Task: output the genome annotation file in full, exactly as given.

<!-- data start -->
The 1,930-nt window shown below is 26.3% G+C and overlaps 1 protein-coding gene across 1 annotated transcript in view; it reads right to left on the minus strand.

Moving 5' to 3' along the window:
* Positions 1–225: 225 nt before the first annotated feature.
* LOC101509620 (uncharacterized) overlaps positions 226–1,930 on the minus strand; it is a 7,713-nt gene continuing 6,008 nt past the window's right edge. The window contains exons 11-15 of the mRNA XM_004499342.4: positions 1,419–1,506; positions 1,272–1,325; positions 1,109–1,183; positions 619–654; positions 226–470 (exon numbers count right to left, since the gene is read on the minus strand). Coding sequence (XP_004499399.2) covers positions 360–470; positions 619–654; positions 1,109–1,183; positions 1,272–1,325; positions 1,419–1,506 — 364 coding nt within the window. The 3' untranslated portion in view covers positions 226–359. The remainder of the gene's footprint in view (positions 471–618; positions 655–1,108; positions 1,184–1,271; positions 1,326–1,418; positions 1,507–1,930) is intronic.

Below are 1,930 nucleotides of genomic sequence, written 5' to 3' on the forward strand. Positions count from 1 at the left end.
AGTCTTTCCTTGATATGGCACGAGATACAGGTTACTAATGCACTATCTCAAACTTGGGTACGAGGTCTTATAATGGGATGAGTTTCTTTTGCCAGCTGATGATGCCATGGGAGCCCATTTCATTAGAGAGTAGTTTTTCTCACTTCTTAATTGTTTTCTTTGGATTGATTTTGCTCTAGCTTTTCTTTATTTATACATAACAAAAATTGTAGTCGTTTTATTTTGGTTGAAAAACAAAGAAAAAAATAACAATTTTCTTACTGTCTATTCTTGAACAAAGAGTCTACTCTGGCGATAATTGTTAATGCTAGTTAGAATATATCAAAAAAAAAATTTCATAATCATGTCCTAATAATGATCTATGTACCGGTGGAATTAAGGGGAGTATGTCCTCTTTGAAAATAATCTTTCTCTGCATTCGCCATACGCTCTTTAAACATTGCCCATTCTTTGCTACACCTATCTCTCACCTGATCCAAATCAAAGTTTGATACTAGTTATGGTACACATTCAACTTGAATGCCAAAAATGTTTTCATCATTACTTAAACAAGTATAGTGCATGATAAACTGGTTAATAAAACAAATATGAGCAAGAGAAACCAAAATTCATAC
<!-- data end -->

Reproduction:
The 1,930-nt window shown below is 26.3% G+C and overlaps 1 protein-coding gene across 1 annotated transcript in view; it reads right to left on the minus strand.

Moving 5' to 3' along the window:
* Positions 1–225: 225 nt before the first annotated feature.
* LOC101509620 (uncharacterized) overlaps positions 226–1,930 on the minus strand; it is a 7,713-nt gene continuing 6,008 nt past the window's right edge. The window contains exons 11-15 of the mRNA XM_004499342.4: positions 1,419–1,506; positions 1,272–1,325; positions 1,109–1,183; positions 619–654; positions 226–470 (exon numbers count right to left, since the gene is read on the minus strand). Coding sequence (XP_004499399.2) covers positions 360–470; positions 619–654; positions 1,109–1,183; positions 1,272–1,325; positions 1,419–1,506 — 364 coding nt within the window. The 3' untranslated portion in view covers positions 226–359. The remainder of the gene's footprint in view (positions 471–618; positions 655–1,108; positions 1,184–1,271; positions 1,326–1,418; positions 1,507–1,930) is intronic.

Below are 1,930 nucleotides of genomic sequence, written 5' to 3' on the forward strand. Positions count from 1 at the left end.
AGTCTTTCCTTGATATGGCACGAGATACAGGTTACTAATGCACTATCTCAAACTTGGGTACGAGGTCTTATAATGGGATGAGTTTCTTTTGCCAGCTGATGATGCCATGGGAGCCCATTTCATTAGAGAGTAGTTTTTCTCACTTCTTAATTGTTTTCTTTGGATTGATTTTGCTCTAGCTTTTCTTTATTTATACATAACAAAAATTGTAGTCGTTTTATTTTGGTTGAAAAACAAAGAAAAAAATAACAATTTTCTTACTGTCTATTCTTGAACAAAGAGTCTACTCTGGCGATAATTGTTAATGCTAGTTAGAATATATCAAAAAAAAAATTTCATAATCATGTCCTAATAATGATCTATGTACCGGTGGAATTAAGGGGAGTATGTCCTCTTTGAAAATAATCTTTCTCTGCATTCGCCATACGCTCTTTAAACATTGCCCATTCTTTGCTACACCTATCTCTCACCTGATCCAAATCAAAGTTTGATACTAGTTATGGTACACATTCAACTTGAATGCCAAAAATGTTTTCATCATTACTTAAACAAGTATAGTGCATGATAAACTGGTTAATAAAACAAATATGAGCAAGAGAAACCAAAATTCATAC